Martin Jonikas grew up in France and in California, the child of a geophysics professor and a computer programmer. He notes that he had “always been just curious about how things work from an engineering perspective,” and from a young age his parents encouraged him to explore these curiosities. He credits his parents for nurturing his interest in engineering by providing him with educational toys, tools, and mentors to help him explore his passion for machines and how they move.
The most amazing machines on the Earth are living organisms.
Martin’s passion for the physical properties of the world and machines compelled him to found a robotics team when he was in high school, and to pursue an undergraduate degree at the Massachusetts Institute of Technology (MIT) in aerospace engineering. But he credits a microbiology course, required for him to graduate, with changing the shape of his career.
“I was forced to take a molecular biology class, which was taught by a really inspiring professor named JoAnne Stubbe,” Martin said. “She opened my eyes to the reality that the most amazing machines on the Earth are living organisms. That inspired me to change my path and pursue a PhD in molecular biology.”
As a graduate student at the University of California at San Francisco, Martin sought out advisors and co-researchers who would provide guidance, inspiration, and challenges to one another. He developed a discussion group with a few classmates, where they would share articles they found interesting. One article presented by a classmate sparked Martin’s interest in studying photosynthetic organelles in algae, particularly the organelles known as pyrenoids in Chlamydomonas.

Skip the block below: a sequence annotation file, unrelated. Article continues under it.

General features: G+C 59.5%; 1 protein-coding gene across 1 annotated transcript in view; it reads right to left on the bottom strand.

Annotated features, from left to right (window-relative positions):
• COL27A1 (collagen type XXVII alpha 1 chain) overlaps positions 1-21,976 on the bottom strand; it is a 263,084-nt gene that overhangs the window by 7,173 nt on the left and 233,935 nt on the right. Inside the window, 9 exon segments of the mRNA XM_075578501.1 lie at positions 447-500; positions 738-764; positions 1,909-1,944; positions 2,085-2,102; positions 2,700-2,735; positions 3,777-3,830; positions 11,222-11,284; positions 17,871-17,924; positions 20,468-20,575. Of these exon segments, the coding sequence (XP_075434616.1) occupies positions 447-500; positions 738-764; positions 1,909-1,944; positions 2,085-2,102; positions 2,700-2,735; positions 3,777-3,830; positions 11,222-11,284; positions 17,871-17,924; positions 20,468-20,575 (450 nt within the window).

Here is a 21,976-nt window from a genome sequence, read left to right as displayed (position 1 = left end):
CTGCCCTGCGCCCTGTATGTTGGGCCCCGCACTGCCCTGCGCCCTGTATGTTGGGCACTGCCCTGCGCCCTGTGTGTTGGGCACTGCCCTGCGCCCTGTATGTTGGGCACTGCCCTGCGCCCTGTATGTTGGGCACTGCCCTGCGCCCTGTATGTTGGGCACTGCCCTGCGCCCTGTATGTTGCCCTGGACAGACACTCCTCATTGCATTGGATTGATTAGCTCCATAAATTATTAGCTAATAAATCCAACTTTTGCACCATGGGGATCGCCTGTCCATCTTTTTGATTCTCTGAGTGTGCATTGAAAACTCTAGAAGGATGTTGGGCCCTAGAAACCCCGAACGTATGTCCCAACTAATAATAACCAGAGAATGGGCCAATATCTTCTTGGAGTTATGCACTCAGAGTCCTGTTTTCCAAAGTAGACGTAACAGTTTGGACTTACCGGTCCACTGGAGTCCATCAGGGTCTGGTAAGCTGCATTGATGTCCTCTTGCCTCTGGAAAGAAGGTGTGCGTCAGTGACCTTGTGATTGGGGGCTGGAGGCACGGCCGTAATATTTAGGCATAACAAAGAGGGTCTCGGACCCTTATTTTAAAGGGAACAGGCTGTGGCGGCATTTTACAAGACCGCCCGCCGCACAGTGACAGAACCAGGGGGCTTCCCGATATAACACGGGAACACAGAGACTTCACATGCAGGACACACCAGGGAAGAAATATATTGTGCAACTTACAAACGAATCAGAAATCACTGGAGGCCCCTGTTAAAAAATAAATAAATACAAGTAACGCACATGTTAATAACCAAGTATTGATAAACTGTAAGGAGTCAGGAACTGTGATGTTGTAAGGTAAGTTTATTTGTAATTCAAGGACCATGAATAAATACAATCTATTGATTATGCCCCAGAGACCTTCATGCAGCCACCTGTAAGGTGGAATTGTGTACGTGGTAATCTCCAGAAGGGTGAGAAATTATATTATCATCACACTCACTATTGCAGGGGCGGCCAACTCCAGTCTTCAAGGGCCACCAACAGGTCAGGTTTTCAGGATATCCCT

Pyrenoids allow algae to absorb CO2 from their environments more effectively than land plants do, making their photosynthetic properties—the metabolic properties that convert sunlight to synthesize energy from carbon dioxide and water—more efficient. Martin had been studying the genetic properties of yeast at the time and began to consider how studying the genetics of efficient photosynthetic organisms could be applied to genetically engineer agricultural products that were more carbon and water efficient.
“Our world is facing major challenges in food production in the global carbon cycle,” he said. “Engineering a pyrenoid into major global crops like rice and wheat could help them produce more food with fewer resources.” These are the core problems that Martin seeks to solve through his research now, as an Assistant Professor and a Principal Investigator at Princeton University.
Martin credits the opportunities and flexibility offered by the educational system in the United States with enabling him to transition his academic trajectory from engineering to microbiology so fluidly. “I don’t think I would have had many of the same opportunities had I stayed in France,” he said, while noting the importance of immigration in promoting idea exchange, particularly for scientific research and discovery. “Having a diversity of backgrounds helps us be more creative and productive,” he said. “Different people have very different experiences and perspectives that they can bring to solving problems.”
Martin’s design-thinking approach to microbiology inspires us, and resonates with the Vilcek Foundation’s values. Immigration and the perspective and diversity that it renders in our community in the United States enriches scientific discovery and enhances our society. It is for these reasons, and for the caliber and innovative promise of his research, that Martin is being honored with a Vilcek Prize for Creative Promise in Biomedical Science.